Data Models for Analytics
by David Loshin
Originally published April 26, 2012
Practically all modern business applications that employ a data subsystem represent their data sets using data models. A data model is a discrete structured data representation of a real-world set of entities related to one another. Each entity (most often represented using a table) carries a set of characteristic attributes (described as data elements). Yet over time, our understanding of the ways that real-world objects and events are captured within a structured representation must adapt to the context in which the data sets are used and the ways the information satisfies the needs of the business processes.
Just the Facts, Ma’amThe representation of a dimensional model is straightforward in that each row in the fact table represents a unique observable transaction or event within a specific business context. For example, a sales transaction would be represented as a specific fact record capturing all details of the event:
Table 1: Sales Transaction Fact Record
This representation captures both entity data and quantifiable data. The entity data items, such as customer or location are not the actual values but instead are references (or foreign keys) to the dimension tables. The quantifiable items (such as quantity or unit price) are specific pieces of information relevant to the fact and are captured in the fact record. This data is typically numeric so that it is amenable to aggregate functions (sum, max, min, etc.). Each fact represents the total quantity of a product sold to a specific customer at a particular point-of-sales location at a particular point in time. A rough visualization of this sales fact table model is shown in Figure 1:
Figure 1: Sales Fact Table Model
This model contains six dimensions: Time, Customer, Item, Promotion, Location, and Clerk. When you look at the picture of the model in the figure, you can see that the relationships between the fact table and the dimensions resemble a star, which is why this model layout is referred to as a star schema.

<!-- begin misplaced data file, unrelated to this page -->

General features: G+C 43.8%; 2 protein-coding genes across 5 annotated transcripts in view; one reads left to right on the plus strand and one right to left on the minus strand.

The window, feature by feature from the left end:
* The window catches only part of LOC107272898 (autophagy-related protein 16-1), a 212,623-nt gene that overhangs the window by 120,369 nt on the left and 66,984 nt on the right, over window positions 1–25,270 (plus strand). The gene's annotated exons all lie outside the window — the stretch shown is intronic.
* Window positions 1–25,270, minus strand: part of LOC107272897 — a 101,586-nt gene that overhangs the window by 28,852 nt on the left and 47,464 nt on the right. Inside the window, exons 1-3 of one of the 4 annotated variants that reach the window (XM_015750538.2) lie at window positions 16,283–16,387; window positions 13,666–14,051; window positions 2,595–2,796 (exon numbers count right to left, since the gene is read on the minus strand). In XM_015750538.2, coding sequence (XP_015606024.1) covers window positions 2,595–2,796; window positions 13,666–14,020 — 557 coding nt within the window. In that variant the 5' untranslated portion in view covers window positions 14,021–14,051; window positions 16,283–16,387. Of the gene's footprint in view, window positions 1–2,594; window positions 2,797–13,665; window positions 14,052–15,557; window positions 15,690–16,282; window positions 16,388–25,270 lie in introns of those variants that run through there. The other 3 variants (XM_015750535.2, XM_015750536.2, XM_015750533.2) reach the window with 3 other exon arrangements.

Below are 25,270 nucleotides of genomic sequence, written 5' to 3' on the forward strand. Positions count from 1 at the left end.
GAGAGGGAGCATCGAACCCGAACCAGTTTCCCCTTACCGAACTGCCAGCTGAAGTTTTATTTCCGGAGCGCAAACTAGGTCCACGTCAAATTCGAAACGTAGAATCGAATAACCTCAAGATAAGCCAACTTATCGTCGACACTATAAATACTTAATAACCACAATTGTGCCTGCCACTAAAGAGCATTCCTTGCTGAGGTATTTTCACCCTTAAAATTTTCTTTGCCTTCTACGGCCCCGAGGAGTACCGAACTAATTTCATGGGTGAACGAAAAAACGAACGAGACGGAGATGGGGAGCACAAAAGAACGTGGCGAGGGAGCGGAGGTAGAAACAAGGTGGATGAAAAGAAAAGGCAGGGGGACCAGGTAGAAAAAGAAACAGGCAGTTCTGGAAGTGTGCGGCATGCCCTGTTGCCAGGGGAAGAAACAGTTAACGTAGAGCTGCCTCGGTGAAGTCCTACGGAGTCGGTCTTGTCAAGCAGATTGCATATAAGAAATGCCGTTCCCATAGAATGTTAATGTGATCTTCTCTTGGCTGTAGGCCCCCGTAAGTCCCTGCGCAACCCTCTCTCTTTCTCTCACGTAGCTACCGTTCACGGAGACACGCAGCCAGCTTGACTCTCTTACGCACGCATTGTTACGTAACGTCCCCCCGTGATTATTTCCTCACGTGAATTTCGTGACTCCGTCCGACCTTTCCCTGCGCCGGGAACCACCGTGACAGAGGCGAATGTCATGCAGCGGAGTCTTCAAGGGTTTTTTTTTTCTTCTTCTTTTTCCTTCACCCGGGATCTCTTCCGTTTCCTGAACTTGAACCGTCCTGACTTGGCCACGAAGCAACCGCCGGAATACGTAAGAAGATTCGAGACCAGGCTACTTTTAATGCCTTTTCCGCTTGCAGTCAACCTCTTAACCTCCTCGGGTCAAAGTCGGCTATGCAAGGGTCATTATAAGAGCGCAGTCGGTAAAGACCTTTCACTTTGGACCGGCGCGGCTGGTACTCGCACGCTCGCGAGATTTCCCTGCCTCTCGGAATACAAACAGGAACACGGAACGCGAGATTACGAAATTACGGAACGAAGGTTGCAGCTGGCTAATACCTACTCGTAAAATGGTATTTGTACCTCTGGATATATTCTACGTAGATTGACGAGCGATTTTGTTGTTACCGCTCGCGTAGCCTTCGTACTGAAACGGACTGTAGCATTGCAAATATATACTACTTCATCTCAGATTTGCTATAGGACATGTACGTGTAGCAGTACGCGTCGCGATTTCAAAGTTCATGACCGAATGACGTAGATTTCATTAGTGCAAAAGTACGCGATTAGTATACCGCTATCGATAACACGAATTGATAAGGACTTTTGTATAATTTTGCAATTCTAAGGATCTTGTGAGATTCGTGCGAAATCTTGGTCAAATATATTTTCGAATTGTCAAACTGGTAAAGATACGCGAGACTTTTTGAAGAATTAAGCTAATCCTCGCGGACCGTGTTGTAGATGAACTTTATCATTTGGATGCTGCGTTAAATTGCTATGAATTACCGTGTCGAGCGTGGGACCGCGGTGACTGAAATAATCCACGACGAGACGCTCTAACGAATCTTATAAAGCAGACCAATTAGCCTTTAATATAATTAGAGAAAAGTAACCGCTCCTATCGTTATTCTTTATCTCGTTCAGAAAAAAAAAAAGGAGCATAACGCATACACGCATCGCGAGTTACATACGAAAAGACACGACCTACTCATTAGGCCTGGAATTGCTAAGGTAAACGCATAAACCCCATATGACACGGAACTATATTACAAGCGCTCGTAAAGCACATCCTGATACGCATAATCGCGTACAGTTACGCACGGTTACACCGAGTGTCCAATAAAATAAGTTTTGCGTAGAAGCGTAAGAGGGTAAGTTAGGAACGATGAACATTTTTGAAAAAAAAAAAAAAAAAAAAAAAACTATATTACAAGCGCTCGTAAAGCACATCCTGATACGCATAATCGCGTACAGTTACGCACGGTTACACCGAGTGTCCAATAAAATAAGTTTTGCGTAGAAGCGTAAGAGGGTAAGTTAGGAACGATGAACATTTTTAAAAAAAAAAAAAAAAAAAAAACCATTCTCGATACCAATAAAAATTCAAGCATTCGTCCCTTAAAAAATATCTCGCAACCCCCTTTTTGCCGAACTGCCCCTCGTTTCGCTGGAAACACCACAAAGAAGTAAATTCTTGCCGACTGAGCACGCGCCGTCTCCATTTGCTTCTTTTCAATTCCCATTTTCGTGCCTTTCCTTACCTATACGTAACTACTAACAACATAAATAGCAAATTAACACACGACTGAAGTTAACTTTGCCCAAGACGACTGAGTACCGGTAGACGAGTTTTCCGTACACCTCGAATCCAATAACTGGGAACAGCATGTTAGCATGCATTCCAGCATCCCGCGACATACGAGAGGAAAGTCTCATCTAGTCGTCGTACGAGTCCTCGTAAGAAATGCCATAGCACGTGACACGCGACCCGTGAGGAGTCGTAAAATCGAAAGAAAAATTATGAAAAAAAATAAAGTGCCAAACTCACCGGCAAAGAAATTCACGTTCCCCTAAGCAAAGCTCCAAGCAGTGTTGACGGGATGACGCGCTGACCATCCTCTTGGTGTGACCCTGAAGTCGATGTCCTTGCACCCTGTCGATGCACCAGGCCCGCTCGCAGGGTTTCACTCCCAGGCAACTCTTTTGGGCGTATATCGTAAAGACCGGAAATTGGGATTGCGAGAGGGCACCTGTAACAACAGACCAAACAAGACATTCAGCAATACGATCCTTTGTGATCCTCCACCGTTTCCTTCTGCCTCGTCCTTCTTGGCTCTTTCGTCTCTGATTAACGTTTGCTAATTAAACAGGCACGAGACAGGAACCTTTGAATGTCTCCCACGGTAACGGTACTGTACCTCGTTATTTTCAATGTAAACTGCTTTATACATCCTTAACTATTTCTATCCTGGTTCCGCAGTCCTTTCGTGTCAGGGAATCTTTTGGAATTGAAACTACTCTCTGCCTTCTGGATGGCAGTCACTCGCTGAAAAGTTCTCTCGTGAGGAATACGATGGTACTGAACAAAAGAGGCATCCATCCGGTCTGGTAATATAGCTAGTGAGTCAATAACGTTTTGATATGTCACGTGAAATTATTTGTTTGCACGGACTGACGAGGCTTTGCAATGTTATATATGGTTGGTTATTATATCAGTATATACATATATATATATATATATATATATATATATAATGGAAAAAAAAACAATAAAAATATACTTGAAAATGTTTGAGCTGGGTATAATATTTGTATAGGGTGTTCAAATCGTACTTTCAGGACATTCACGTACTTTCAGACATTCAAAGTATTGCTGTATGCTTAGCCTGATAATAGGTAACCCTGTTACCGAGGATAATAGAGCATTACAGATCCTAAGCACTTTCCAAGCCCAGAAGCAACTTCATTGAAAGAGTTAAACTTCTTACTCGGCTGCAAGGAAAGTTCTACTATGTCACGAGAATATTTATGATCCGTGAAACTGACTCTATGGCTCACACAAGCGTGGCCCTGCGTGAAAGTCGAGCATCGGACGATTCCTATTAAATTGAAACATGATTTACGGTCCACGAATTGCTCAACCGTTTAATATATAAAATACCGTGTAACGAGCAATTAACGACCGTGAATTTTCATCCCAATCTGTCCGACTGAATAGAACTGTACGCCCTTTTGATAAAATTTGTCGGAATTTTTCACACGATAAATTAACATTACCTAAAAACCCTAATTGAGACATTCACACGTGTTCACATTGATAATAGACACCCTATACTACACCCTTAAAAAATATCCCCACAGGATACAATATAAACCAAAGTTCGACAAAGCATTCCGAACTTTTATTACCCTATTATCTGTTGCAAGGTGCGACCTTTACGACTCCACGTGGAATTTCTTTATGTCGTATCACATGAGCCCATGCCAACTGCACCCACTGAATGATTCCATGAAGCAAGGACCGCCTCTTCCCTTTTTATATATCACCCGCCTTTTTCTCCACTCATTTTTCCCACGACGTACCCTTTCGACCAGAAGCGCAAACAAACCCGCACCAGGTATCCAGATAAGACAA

This model easily adapts to support aggregation by essentially sorting and accumulating within the set of dimensions under investigation. So for example, to derive information about the sales of any particular item by sales location, you would sort the fact table records by sales location and then by product. At that point you could group the total counts and amounts by product within each sales location. With the right set of indexes introduced, reporting these aggregates is simply done using SQL queries.
The fact table is related to dimensions in a star schema. Each entry in a dimension represents a description of the individual entities within that dimension. In our sales example, the item dimension contains information associated with each item that could be sold, with descriptions of the attributes and characteristics of the item, such as item category, description, manufacturer, SKU number, size, unit of measure, package type, and package size, among a myriad of other relevant pieces of reference information.
Using the Dimensional Model for Business IntelligenceThis dimensional model has become the de facto standard for representing and managing data in a data warehouse for a number of reasons, such as:
Dimensional modeling is not limited to customer and sales data. The same approach can be taken to model any collection of transactions or events, such as transportation and logistics, telecommunications transactions (call detail data), insurance claims, Web log transactions, social media postings, non-profit donations, medical encounter data, etc.
There are variations on the star schema that involve breaking out additional dimension information associated with a preexisting dimension, and this allows for additional hierarchical grouping. An example would be customer categories that are applied at the highest level and then having the different customers enumerated within dimensions of that dimension. In either event, the general star schema is a powerful representational abstraction that is ubiquitous in building models for capturing data to supplement reporting and analytics.
SOURCE: Data Models for Analytics
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